The January-launching PS3 version of Mass Effect 2 will include an interactive comic called Mass Effect Genesis. It doesn't just summarise the original Xbox 360 and PC-only Mass Effect from 2007, it simulates the experience of playing it. The comic allows gamers to make six key decisions from the original game and see their ramifications in Mass Effect 2.
The brief digital comic starts shortly after the playable introduction to Mass Effect 2 on the PS3. That introduction won't surprise Xbox 360 and PC players who have been able to experience it since the second Mass Effect game launched in January of this year, but let's not ruin things for Sony-only players. A PlayStation 3 gamer will start the game, pick a gender and look for their version of the series' hero Commander Shepard, will play the opening sequence and then reach the comic.
The comic recounts the main story of the first Mass Effect. It also exposes what I hadn't realised were the surprisingly few key decisions players made in the first game. Maybe the six choices do set up a lot of consequence, but it was odd for me, someone who spent well over 20 hours playing the first Mass Effect, to see that the actions I took could be presented in a brisk re-telling with a mere half-dozen narrative forks. Some forks involve who lives and who dies during Commander Shepard's quest to save the galaxy. One involves sex. There's some politics too.
Mix up your responses and you get more than 700 permutations, if I'm remembering my middle-school math correctly. That makes the six choices available feel not so slim a picking after all. It also presents PlayStation 3 owners with one of the only bragging points they can make to Xbox 360 and PC players who have a more than three-year advantage in Mass Effect experience: the PS3 player can re-play the comic at the beginning of Mass Effect 2 repeatedly with each new start of the game, crafting a new Mass Effect 1 history for Shepard in just a few minutes. The player can then see how any tweaks affect the story of Mass Effect 2. What if you made some pivotal decision pivot differently? It's easier to test on a PS3. You don't have to replay many hours of Mass Effect 1 and import the save file over.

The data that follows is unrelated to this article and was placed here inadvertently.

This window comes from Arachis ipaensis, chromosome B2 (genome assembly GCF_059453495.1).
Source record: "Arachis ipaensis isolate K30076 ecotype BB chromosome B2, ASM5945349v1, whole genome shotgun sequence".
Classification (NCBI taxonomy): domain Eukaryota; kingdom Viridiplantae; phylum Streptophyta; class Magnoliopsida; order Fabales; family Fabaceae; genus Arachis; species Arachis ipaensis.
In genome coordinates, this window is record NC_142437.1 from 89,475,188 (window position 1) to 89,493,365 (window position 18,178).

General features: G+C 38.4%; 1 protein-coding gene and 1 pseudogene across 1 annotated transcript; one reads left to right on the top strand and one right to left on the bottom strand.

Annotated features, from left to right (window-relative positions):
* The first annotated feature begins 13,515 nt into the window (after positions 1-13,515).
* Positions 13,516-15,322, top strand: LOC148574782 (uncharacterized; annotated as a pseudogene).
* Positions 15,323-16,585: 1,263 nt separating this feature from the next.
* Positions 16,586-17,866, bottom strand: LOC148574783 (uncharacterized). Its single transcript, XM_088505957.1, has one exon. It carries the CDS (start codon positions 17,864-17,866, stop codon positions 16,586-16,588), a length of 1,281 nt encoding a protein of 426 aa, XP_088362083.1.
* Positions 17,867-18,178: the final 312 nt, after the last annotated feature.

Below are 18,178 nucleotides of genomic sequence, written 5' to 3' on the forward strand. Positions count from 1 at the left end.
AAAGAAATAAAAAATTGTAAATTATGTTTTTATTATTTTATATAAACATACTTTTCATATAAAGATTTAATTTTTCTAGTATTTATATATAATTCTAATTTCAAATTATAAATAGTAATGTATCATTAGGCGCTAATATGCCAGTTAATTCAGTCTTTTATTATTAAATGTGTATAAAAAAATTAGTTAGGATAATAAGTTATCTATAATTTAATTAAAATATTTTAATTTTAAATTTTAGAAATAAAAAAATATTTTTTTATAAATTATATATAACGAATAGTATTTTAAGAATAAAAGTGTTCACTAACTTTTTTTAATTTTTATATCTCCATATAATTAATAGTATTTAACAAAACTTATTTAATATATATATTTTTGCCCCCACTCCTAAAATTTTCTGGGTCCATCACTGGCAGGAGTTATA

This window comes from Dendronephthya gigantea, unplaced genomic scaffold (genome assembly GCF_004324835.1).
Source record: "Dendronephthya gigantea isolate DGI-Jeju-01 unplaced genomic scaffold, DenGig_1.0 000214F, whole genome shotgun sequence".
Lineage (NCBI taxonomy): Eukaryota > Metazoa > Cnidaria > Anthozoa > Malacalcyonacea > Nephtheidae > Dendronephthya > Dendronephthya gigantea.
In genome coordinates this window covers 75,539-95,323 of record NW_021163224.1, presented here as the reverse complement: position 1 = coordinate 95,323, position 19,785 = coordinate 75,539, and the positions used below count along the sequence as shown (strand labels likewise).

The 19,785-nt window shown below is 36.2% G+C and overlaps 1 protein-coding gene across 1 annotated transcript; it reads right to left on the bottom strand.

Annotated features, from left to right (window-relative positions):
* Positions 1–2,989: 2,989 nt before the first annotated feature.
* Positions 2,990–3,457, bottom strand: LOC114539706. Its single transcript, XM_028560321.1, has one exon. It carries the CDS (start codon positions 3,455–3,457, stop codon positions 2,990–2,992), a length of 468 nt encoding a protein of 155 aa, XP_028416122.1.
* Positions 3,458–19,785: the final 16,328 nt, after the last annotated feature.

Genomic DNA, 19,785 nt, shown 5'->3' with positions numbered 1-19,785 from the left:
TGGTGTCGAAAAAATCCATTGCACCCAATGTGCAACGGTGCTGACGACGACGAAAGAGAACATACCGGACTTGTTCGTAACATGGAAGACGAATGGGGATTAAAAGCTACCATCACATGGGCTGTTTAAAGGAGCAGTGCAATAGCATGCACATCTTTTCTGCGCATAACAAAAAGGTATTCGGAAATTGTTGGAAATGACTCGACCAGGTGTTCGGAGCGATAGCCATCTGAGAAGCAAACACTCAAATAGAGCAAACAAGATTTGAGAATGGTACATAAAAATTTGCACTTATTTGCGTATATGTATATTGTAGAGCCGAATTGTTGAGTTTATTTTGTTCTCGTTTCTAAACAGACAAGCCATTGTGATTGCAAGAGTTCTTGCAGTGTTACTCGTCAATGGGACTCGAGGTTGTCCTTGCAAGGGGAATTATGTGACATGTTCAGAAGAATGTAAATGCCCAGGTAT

I saw the comic at a Sony showcase for PlayStation 3 games in New York last week. I was also shown some mid-game action. The people showing the game say it looks better, that the graphics engine has been overhauled, but without an Xbox 360 running the game right next to the PS3, it's hard to say if and how much better things look. I was encouraged to look at the mesh on Shepard's uniform. You look at the mesh. Better lighting, they say. Better reflections.
The PS3 version of Mass Effect 2 will include all of the downloadable content released for the Xbox 360 version as well as reflect changes made in patches. A representative for the game's development studio, Bioware, said we can think of this version as what Bioware would release if they ever sold an ultimate version of Mass Effect 2.
The game will also support the Cerebus Network, which is Bioware and parent company EA's way to release free and paid downloadable content to Mass Effect 2. The Genesis Comic, in fact, is a Cerebus Network item, which probably means that it, like other freebies on the service, will only be freebies if you buy the game new. Otherwise you have to pay extra for the Network if you have buy a used copy of the game. Bioware plans to release more Cerebus Network content for all platforms in 2011.
Chances of Mass Effect 1 coming to the PlayStation 3 were always slim. Time was against it. The fact the Xbox 360 maker Microsoft published the game was against it. But in the history of humankind, comic books have often solved intractable problems, or something. So here's a comic, PS3 fans. That's your Mass Effect 1. Make your decisions, and make them again.
Mass Effect 2 is out for the PS3 in January; Mass Effect 3 is set for PS3, Xbox 360 and PC in the "holiday" season.